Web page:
The Space Coast attracts many travelers to watch a rocket weighing more than 100,000 pounds and sitting on a massive amount of liquid propellant to blast out of Earth’s atmosphere. Most of these people watch a launch the old-fashioned way, by registering for a special viewing ticket with the Kennedy Space Center Visitor Complex or stopping by the side of the road to view the spectacle. However, this past summer I got to take part in a space launch with my workmates in a much more unconventional way.
Several of the Kacena lab folks have already written about their views of the CS-02 launch from the VIP viewing area on the Kennedy Space Center campus, and about how awestruck and excited they were about watching the SpaceX rocket blast off. I share these sentiments too, however my recap is about the day before the launch, otherwise now known as SCRUB DAY.
As you may well know, there are millions of moving parts for a launch scenario to progress. NASA and SpaceX work on very tight schedules and with so many different stakeholders, that when you factor in Mother Nature and her constantly shifting weather scenarios it seems astonishing that a rocket ever leaves the ground.
The scrub policy is very much a reality of space launch and it doesn’t always matter that the human side of the equation has done everything needed to prepare the launch, including predicting hypothetical problems and having solutions ready. The mere threat of rain or a storm can cancel a launch attempt.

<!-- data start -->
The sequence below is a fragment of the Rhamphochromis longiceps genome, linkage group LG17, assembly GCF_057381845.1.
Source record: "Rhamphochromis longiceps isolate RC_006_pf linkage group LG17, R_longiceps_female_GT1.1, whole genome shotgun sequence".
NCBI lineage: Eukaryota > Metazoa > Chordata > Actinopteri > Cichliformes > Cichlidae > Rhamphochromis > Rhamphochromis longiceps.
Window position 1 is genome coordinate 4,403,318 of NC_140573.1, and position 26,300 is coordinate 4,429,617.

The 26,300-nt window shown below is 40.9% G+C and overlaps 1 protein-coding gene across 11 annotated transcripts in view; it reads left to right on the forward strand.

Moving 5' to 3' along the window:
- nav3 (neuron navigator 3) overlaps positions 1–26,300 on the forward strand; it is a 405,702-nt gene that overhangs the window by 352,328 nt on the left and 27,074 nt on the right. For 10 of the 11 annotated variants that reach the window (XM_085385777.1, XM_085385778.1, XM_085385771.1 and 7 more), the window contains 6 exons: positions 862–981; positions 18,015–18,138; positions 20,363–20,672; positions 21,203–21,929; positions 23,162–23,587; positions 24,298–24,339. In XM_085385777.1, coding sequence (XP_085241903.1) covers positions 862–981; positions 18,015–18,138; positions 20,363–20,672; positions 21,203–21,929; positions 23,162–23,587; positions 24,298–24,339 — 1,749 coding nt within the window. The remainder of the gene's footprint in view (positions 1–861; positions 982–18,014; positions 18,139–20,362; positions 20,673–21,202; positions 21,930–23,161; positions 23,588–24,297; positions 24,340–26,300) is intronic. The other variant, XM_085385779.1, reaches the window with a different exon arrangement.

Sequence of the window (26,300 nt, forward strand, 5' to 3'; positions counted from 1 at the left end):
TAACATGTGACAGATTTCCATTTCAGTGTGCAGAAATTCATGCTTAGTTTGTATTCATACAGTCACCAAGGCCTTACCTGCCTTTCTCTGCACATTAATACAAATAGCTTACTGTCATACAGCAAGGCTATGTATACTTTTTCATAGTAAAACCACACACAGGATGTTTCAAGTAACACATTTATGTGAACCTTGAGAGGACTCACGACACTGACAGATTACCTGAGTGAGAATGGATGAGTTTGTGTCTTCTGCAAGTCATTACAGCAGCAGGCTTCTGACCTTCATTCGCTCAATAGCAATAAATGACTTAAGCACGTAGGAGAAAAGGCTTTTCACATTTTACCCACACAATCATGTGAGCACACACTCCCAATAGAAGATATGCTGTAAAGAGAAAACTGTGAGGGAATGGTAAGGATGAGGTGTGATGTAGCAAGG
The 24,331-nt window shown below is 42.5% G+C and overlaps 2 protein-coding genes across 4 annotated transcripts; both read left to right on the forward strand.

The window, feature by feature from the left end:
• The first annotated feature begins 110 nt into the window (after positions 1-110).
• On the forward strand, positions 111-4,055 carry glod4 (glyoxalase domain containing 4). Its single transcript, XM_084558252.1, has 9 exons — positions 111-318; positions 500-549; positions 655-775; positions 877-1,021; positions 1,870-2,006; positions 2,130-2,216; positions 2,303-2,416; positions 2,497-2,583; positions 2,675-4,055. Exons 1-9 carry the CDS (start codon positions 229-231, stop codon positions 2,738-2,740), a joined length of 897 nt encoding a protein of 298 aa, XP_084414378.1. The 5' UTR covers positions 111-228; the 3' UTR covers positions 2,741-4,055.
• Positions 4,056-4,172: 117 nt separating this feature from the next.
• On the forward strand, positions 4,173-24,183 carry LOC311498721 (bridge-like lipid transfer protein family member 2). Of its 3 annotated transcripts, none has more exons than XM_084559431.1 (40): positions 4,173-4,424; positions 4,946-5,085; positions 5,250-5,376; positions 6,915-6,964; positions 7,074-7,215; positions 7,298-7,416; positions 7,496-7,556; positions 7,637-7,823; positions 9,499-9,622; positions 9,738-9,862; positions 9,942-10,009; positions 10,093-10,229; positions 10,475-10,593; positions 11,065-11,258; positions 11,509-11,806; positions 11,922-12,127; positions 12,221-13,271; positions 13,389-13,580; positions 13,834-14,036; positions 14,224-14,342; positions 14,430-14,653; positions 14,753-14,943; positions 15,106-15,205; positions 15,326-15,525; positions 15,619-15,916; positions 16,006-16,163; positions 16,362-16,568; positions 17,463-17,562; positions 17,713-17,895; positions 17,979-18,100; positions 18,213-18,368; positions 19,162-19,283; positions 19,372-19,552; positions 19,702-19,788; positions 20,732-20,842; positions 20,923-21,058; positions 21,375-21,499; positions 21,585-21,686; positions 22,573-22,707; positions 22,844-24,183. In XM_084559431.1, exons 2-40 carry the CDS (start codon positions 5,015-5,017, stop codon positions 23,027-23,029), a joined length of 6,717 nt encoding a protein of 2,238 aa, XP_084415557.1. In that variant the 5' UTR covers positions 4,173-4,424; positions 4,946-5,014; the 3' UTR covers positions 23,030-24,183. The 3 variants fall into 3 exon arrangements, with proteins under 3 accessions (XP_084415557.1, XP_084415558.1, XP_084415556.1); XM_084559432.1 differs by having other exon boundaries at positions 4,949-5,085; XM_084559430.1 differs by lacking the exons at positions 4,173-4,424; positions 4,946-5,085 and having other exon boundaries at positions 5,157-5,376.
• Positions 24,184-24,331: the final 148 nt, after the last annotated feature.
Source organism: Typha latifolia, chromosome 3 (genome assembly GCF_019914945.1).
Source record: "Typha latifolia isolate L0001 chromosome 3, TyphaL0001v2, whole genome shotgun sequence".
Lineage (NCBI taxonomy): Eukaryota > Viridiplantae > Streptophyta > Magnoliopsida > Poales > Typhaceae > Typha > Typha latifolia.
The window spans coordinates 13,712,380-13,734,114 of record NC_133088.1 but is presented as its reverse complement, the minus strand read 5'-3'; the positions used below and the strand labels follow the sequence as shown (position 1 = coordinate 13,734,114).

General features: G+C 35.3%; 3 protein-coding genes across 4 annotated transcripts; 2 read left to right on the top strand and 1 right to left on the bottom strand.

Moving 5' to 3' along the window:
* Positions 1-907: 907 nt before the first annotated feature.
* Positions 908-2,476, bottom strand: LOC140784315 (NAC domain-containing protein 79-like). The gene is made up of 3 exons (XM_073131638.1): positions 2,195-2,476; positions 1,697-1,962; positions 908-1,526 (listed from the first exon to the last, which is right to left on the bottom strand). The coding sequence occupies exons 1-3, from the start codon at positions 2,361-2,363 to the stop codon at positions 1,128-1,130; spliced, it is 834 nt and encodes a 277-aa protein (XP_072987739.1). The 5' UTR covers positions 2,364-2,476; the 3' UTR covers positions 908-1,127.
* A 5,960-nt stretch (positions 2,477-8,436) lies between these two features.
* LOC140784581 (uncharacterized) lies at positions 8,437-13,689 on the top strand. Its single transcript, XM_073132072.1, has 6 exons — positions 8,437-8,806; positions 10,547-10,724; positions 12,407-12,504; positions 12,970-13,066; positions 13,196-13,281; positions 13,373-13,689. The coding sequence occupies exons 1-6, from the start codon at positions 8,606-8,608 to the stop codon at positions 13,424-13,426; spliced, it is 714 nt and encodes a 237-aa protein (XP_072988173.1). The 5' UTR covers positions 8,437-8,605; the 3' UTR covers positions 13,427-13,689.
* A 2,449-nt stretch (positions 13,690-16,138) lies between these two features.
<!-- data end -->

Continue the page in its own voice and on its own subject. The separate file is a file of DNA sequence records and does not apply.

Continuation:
So, back to my long-anticipated launch day. Due to a bureaucratic mixup with the VIP tickets, we were disappointed to learn that we would need to find our own launch viewing area. So by 4 pm, our lab team consisting of myself, Rachel, six med students, and an undergraduate planted ourselves in a Kennedy Space Center parking lot to wait.
It was still several hours until lift off and so our tailgating entertainment included an Uno tournament. All nine of us crammed into the rental minivan in the Florida summer heat to play several hotly (literally and figuratively) contested games of Uno. While some of the med students hoped that special handshakes and secret alliances would help their chances, the actual winner was the person with a very special badge!
While we were hopeful when the skies started to clear an hour before launch, we were utterly discouraged that the launch was scrubbed with 30 seconds to liftoff due to the lingering presence of storm clouds.
Scrub day was a roller coaster of emotions, but fortunately I had an excellent time together with my lab mates and it has made for some very fun stories.
The views expressed in this content represent the perspective and opinions of the author and may or may not represent the position of Indiana University School of Medicine.
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